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f106dart

Junior Member
Wow,
You guys are tough....the guy is one of the most famous drummers in the history of Rock, lets rip him a new one! Seriously, he got famous for a reason and not because he had timing problems.

ELP had a rep for a great live show. Speaking of live, I challenge anyone to find a concert performance better than Toccatta on their triple LP. I saw him on the '93 tour and the guy was amazing. He nailed Pirates and Pictures at an Exhibition (they had a year of touring to get into shape) with a new, more physical furor. And his solo was better too. He was wearing headphones and was into a solid groove on Paper Blood.

I think the guy contributed quite a bit and was indeed a different drummer, being classically trained. Arrogant toward other drummers? Perhaps on a few occasions, like when he said in an interview Neil Peart shouldn't have done the Buddy Rich Tribute concert. But you know, after finally seeing it on You Tube, he was right! What the #$%# was Neil doing? I like Neil, but compare that crap to Carl playing with Buddy's band on his Anthology CD. No timing problems there...... IMHO, he had a right to say it, as he and Buddy were freinds.

Palmer said in an Interview that he got along well with John Bonham (another influence of mine) and that they were both from the same area, but totally different style drummers. They did have big bass drums in common!
 
M

michael drums

Guest
Wow,
You guys are tough....the guy is one of the most famous drummers in the history of Rock, lets rip him a new one! Seriously, he got famous for a reason and not because he had timing problems.

ELP had a rep for a great live show. Speaking of live, I challenge anyone to find a concert performance better than Toccatta on their triple LP. I saw him on the '93 tour and the guy was amazing. He nailed Pirates and Pictures at an Exhibition (they had a year of touring to get into shape) with a new, more physical furor. And his solo was better too. He was wearing headphones and was into a solid groove on Paper Blood.

I think the guy contributed quite a bit and was indeed a different drummer, being classically trained. Arrogant toward other drummers? Perhaps on a few occasions, like when he said in an interview Neil Peart shouldn't have done the Buddy Rich Tribute concert. But you know, after finally seeing it on You Tube, he was right! What the #$%# was Neil doing? I like Neil, but compare that crap to Carl playing with Buddy's band on his Anthology CD. No timing problems there...... IMHO, he had a right to say it, as he and Buddy were freinds.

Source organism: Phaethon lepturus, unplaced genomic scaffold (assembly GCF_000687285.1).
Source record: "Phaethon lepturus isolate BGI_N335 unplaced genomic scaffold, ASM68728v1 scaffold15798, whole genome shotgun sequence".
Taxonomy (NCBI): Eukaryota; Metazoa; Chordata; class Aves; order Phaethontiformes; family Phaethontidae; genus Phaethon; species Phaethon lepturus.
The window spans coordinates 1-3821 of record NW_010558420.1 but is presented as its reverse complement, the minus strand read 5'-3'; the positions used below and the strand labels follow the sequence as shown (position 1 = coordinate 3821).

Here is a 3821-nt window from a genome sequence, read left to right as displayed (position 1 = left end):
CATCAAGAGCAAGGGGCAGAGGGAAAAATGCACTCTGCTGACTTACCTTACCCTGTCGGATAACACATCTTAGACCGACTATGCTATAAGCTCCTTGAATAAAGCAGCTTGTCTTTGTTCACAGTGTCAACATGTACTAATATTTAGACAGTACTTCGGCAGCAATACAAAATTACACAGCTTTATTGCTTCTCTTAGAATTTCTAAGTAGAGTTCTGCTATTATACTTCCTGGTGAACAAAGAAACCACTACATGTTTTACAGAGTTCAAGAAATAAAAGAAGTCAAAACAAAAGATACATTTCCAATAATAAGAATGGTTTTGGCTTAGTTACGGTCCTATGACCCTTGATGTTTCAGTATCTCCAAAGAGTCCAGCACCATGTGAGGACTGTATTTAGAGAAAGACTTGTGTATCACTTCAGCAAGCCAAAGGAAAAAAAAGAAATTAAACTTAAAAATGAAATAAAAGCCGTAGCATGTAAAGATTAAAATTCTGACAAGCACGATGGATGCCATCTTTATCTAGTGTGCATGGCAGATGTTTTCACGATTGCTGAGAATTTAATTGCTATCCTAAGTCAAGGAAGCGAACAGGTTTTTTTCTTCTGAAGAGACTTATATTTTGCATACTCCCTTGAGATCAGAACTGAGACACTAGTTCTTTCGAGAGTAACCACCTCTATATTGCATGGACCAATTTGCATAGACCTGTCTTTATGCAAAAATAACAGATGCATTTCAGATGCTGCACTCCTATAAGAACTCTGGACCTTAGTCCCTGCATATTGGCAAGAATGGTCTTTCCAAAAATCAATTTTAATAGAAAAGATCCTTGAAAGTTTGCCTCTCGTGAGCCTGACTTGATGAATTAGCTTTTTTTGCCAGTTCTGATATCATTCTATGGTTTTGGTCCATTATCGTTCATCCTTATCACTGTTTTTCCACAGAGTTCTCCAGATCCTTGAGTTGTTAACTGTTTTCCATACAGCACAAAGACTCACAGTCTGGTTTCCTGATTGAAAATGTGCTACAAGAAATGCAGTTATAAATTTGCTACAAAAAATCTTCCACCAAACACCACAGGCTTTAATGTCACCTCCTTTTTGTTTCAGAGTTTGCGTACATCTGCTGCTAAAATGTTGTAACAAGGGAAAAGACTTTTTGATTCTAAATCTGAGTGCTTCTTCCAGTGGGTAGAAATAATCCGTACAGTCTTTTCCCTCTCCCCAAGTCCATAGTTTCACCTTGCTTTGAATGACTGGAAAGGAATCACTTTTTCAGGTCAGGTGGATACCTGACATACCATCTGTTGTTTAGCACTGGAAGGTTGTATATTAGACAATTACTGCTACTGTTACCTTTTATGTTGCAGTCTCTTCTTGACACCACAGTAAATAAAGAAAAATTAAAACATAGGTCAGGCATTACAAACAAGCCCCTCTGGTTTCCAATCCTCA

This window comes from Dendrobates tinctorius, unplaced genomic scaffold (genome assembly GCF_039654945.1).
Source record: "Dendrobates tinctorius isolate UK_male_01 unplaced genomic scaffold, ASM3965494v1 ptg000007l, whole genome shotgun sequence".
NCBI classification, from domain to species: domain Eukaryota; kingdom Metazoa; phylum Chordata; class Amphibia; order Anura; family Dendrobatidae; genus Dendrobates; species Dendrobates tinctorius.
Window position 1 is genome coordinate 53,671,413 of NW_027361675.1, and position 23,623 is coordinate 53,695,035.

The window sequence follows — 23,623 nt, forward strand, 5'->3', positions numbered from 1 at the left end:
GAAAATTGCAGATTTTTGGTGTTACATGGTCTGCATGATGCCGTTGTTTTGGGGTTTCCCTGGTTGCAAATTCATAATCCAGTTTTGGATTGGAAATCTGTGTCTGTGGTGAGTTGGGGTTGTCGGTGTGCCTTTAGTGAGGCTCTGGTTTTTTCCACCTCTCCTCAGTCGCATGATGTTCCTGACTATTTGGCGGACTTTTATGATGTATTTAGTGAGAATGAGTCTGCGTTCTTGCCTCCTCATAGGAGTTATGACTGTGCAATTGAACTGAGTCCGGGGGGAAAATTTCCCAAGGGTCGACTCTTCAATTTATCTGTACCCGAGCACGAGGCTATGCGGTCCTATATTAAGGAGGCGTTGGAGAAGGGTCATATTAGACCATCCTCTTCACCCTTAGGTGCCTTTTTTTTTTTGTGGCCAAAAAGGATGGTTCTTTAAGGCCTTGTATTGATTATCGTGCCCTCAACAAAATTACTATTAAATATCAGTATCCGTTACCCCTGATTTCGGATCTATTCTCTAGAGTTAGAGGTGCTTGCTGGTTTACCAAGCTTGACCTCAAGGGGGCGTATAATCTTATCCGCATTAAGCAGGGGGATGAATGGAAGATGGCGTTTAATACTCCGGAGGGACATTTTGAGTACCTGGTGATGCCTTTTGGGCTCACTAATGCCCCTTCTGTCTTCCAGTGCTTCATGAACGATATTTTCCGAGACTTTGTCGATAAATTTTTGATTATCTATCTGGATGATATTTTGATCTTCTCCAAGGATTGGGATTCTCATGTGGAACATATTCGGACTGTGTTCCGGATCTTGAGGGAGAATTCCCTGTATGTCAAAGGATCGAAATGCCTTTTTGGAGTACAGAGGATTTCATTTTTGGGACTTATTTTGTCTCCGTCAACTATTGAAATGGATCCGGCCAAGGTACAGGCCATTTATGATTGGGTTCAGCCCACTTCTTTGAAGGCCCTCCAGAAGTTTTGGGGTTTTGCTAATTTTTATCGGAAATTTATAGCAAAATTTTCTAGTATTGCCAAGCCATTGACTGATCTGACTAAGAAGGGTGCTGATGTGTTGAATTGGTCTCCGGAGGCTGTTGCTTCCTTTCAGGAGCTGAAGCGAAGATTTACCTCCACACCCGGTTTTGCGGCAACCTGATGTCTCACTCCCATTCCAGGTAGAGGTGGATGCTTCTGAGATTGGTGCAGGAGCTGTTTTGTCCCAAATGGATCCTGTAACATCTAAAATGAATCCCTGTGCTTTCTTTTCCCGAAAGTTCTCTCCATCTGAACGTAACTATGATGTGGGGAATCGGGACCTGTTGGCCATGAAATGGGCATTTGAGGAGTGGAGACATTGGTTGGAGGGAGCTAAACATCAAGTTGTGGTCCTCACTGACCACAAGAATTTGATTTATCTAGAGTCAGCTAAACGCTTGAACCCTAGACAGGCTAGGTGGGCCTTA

Palmer said in an Interview that he got along well with John Bonham (another influence of mine) and that they were both from the same area, but totally different style drummers. They did have big bass drums in common!
Oh really?????

What Carl Palmer interview was that?

Can you reference that interview with a link?

Neil playing crap?

This is so ridiculous...it's HILARIOUS!!

SMHIUD!! Hee...hee... ;-)

Geeessshhh....
 
M

michael drums

Guest
I'm rather envious of all you folks who actually met E, L or P. The closest I ever actually got to meeting any of them was in the early 90s when ELP came to Albuquerque for their Black Moon tour. It was the first time I ever saw the guys live (I didn't discover the group till '75 or '76- well after their wave had crested). I was standing in the lobby waiting for the doors to open when a side door- which opened from the lobby to a hallway leading directly back stage- opened up and there stood Carl, taking a look at the size of the group waiting to see the performance. I was maybe 10 feet away and I shouted. "Hey Carl!" He looked at me for a moment and replied, "Hey, how're ya doing?" and disappeared back through the door. That was the extent of my contact with any of the members. Oh, also: Hours before the show actually started, I went into the Convention Center where they were to be playing with the intent of figuring out where I'd be sitting in relation to the stage. I actually didn't expect the doors to the theater to be unlocked, but to my surprise, they were. Much to my delight, ELP were there doing their soundchecks! I sat hiding in plain sight in the darkened theater for maybe 30 minutes before one of the security guys with the band busted me and gently but firmly insisted that I leave until showtime.